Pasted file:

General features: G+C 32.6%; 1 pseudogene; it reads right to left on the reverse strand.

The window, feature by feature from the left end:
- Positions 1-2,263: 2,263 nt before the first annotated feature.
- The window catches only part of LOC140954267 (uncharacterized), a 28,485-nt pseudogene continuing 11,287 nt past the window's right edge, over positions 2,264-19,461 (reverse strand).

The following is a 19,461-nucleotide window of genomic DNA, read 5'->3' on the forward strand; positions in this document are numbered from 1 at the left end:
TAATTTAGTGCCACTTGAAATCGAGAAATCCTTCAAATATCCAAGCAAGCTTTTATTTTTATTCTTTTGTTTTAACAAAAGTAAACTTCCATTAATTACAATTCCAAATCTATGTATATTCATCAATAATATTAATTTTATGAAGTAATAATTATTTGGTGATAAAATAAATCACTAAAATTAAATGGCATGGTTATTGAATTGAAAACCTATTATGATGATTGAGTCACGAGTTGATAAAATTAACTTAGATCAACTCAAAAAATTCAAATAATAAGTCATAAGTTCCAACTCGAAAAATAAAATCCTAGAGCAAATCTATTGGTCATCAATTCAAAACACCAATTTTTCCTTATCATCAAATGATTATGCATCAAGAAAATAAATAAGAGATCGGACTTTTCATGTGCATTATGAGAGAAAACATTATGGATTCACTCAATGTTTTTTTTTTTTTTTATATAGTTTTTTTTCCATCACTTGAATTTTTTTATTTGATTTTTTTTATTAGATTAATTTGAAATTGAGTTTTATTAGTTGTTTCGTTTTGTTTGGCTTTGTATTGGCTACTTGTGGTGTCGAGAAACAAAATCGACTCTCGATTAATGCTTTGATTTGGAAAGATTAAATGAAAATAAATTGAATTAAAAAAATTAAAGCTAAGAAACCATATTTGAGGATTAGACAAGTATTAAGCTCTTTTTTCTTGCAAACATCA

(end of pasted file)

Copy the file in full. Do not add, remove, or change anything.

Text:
General features: G+C 32.6%; 1 pseudogene; it reads right to left on the reverse strand.

The window, feature by feature from the left end:
- Positions 1-2,263: 2,263 nt before the first annotated feature.
- The window catches only part of LOC140954267 (uncharacterized), a 28,485-nt pseudogene continuing 11,287 nt past the window's right edge, over positions 2,264-19,461 (reverse strand).

The following is a 19,461-nucleotide window of genomic DNA, read 5'->3' on the forward strand; positions in this document are numbered from 1 at the left end:
TAATTTAGTGCCACTTGAAATCGAGAAATCCTTCAAATATCCAAGCAAGCTTTTATTTTTATTCTTTTGTTTTAACAAAAGTAAACTTCCATTAATTACAATTCCAAATCTATGTATATTCATCAATAATATTAATTTTATGAAGTAATAATTATTTGGTGATAAAATAAATCACTAAAATTAAATGGCATGGTTATTGAATTGAAAACCTATTATGATGATTGAGTCACGAGTTGATAAAATTAACTTAGATCAACTCAAAAAATTCAAATAATAAGTCATAAGTTCCAACTCGAAAAATAAAATCCTAGAGCAAATCTATTGGTCATCAATTCAAAACACCAATTTTTCCTTATCATCAAATGATTATGCATCAAGAAAATAAATAAGAGATCGGACTTTTCATGTGCATTATGAGAGAAAACATTATGGATTCACTCAATGTTTTTTTTTTTTTTTATATAGTTTTTTTTCCATCACTTGAATTTTTTTATTTGATTTTTTTTATTAGATTAATTTGAAATTGAGTTTTATTAGTTGTTTCGTTTTGTTTGGCTTTGTATTGGCTACTTGTGGTGTCGAGAAACAAAATCGACTCTCGATTAATGCTTTGATTTGGAAAGATTAAATGAAAATAAATTGAATTAAAAAAATTAAAGCTAAGAAACCATATTTGAGGATTAGACAAGTATTAAGCTCTTTTTTCTTGCAAACATCA